An obvious advantage of these chairs over power chairs is their portability. The weight of these chairs can vary quite a bit, ranging from 21 to 40 pounds. Power chairs, on the other hand, can be in the range of 250 to 350 pounds without the user. For this reason, these types of chairs tend to be pretty inexpensive. Maintenance is relatively low, if non-existant, unless damaged during transport. When folded, they are relatively compact, becoming very narrow to allow easy stowage in the trunk of nearly any car. Another advantage with manual chairs is that the costs can be covered by insurance companies and other organizations (such as MDA), with less hassle due to their lower price. Popular brands are Quickie and Invacare, but there are numerous other brands available. Manual wheelchairs can be placed into two categories: light-duty and heavy-duty.
Light-duty chairs are essentially the no-frills wheelchairs that you see in most hospitals, airports, etc. They do not provide much in terms of support, and rarely provide the means to adjust the chair to the user. As a basic wheelchair to use if the user wants to take a break from walking, this is the most cost effective choice. As for self propelling, these chairs tend to be somewhat heavy and clunky which, coupled with the lack of support, may make it difficult for the user to push him/herself. Prices for light-duty chairs are around $1000, but can probably be found for less, due to their availability.
Heavy-duty chairs solve many of the comfort and adjustment issues that light-duty chairs lack at the expense of some compactness. These types can be had with seat cushions and hard backs which greatly increase the comfort and support for the user. Pneumatic tires are typical of these types of chairs which can smooth out the ride. A variety of casters can also be fitted to suit the needs of the user for either increased manevurabilty or stability. Extra framework tends to be present around the bottom of the seat pan to provide extra rigidity further increasing support for the user and making it easier to self-propel. Despite some of the additions that heavy-duty manual chairs have, they are typically around the same weight, if not lighter, as the light-duty chairs due to the increased use of lightweight materials. The major disadvantages to heavy-duty manual chairs is the fact that the seat cushions and rigid backs can make them slightly less compact then their light-duty counterparts and the fact that they do cost more then light-duty chairs.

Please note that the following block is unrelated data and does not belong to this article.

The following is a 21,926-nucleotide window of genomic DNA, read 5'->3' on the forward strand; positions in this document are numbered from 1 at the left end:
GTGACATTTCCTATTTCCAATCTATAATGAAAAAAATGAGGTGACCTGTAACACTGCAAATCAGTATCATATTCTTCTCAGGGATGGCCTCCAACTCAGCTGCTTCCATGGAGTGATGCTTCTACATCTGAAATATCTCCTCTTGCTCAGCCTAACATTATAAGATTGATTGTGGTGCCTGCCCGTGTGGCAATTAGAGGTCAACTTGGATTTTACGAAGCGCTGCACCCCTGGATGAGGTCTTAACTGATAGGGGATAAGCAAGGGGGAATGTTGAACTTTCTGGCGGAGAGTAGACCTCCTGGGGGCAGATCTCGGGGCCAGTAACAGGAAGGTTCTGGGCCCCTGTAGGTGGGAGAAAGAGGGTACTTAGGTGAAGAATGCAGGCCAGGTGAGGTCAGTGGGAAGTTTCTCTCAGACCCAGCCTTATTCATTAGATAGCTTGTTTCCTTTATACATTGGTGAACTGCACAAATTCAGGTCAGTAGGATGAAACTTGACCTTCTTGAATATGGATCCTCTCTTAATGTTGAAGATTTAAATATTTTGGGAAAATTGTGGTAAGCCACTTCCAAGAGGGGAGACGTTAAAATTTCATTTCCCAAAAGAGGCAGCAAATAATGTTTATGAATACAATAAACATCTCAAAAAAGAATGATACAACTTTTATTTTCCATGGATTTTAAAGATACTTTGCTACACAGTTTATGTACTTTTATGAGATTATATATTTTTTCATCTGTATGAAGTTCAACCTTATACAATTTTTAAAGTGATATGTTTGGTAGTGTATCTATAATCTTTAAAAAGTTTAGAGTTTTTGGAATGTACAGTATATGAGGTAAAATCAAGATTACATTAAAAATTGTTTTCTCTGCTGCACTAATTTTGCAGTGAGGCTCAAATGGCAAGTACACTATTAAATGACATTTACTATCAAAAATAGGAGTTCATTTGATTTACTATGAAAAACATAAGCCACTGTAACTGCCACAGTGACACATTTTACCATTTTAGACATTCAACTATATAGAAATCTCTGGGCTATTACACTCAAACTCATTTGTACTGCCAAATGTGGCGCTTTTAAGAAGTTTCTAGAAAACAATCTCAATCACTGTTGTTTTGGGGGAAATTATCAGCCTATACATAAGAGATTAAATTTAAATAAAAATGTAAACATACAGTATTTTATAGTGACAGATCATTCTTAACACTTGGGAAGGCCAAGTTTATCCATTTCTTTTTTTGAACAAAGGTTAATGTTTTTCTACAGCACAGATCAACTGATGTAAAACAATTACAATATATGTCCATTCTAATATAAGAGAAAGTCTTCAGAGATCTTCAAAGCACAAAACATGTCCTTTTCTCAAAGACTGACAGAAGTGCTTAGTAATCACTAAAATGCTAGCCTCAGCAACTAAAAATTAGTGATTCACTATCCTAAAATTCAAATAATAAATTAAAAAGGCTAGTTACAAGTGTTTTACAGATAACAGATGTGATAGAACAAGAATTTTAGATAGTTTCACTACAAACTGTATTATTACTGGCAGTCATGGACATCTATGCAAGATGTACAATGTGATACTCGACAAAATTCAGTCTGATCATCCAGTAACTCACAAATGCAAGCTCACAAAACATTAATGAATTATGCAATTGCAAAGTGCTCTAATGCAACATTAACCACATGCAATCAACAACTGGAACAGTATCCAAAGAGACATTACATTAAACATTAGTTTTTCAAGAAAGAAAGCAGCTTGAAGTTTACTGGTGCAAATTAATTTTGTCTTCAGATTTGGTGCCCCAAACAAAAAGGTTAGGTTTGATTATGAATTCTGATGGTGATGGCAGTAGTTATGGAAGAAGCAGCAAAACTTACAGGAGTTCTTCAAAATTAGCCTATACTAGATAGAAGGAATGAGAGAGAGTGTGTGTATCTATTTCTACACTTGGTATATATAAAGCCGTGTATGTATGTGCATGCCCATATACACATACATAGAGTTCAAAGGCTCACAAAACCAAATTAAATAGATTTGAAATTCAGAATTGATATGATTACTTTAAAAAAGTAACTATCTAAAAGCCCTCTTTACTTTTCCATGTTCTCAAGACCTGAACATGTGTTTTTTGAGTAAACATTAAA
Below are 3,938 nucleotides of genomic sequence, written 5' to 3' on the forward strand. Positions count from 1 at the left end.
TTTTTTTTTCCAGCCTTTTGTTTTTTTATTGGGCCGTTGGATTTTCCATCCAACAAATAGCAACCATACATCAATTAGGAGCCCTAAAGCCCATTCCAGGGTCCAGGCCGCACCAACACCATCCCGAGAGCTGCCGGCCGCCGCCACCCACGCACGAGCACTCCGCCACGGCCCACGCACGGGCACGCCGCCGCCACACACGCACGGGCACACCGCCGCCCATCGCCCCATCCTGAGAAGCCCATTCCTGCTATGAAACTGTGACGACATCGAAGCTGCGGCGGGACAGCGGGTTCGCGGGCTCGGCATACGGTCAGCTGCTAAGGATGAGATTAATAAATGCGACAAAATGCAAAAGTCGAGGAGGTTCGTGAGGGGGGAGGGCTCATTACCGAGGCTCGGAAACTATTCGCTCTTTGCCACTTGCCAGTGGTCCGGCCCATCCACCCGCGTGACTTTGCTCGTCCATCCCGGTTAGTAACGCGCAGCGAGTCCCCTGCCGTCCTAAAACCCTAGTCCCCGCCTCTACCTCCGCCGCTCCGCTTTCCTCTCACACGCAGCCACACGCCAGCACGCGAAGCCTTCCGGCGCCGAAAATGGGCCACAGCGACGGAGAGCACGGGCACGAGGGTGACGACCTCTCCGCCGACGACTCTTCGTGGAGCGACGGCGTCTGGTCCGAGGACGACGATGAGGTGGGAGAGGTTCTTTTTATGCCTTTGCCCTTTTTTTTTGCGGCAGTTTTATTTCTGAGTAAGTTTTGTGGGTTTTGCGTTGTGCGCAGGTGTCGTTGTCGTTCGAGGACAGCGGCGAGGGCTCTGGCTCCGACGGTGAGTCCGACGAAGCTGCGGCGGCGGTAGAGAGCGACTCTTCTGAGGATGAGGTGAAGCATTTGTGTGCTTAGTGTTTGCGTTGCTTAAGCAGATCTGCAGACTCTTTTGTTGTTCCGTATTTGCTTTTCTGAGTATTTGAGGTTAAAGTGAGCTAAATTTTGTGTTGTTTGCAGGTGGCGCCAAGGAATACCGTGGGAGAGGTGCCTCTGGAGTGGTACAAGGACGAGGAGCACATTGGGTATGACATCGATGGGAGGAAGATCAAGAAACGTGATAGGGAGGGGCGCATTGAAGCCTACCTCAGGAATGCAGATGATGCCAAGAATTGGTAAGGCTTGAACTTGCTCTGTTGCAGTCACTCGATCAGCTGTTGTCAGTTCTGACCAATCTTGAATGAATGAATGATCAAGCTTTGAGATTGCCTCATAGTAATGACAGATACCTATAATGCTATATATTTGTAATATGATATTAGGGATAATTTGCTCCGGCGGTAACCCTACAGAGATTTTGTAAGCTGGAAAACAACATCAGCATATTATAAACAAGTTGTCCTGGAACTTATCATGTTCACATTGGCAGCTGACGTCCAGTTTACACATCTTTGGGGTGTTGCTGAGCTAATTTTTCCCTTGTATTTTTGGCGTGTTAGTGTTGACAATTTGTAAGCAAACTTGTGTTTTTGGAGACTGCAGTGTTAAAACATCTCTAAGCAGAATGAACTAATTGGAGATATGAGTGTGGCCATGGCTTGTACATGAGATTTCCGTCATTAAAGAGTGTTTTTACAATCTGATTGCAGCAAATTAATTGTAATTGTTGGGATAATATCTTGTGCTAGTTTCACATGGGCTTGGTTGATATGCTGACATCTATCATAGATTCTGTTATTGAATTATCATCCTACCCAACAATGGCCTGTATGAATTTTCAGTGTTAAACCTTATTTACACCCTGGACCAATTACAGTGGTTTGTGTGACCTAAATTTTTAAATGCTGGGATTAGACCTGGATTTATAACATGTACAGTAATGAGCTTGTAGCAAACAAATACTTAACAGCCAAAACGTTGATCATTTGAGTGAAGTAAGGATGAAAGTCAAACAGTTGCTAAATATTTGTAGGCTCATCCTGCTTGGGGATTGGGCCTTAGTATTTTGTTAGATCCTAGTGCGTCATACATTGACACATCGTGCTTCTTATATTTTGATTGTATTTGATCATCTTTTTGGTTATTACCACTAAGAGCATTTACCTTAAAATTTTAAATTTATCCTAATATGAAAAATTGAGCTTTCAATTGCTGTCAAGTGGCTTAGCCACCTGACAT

All types of power chairs can be configured to suit the needs of the user in almost any aspect in terms of seats, backs, headrests, controls, and accessories. There are also types that can accommodate a wide range of budgets with some starting as low as $3000 to some as high as $30000. Many of the power chairs on the cheaper side tend to be kits that can be retrofitted to a manual chair, thereby maintaining some portability, yet not being as capable as a dedicated power chair. Higher-end chairs are constructed of extremely strong materials and may be equipped with full suspension systems and, in some cases, systems that can control electronics such as lights, powered doors, etc. Insurance companies and other foundations (such as MDA), can offset some or all of the costs as long as the chair can be used and maintained for a longer period of time (about 3-5 years) when compared to a manual chair. Insurance companies may also cover the maintenance costs of the power chair as well when it comes time to change wear-and-tear items such as batteries and tires. Popular brands out there are Quickie, Invacare, and Permobil, but there are a number of other brands out that are good. Upon close inspection, you will notice that many chairs, regardless of brand, use many of the same parts such as footrests, wheels, tires, batteries, etc. The major differences between brands are the frames and configuration. Some insurance companies and vendors may favor one brand over another, so it’s important to research the various power chairs, to find the one best suited for your needs. The next section will focus on the advantages of the three basic power chair configurations. Power chairs can typically be placed into three categories based on the drive configuration: front-wheel-drive (FWD), rear-wheel-drive (RWD), and mid-wheel-drive (MWD).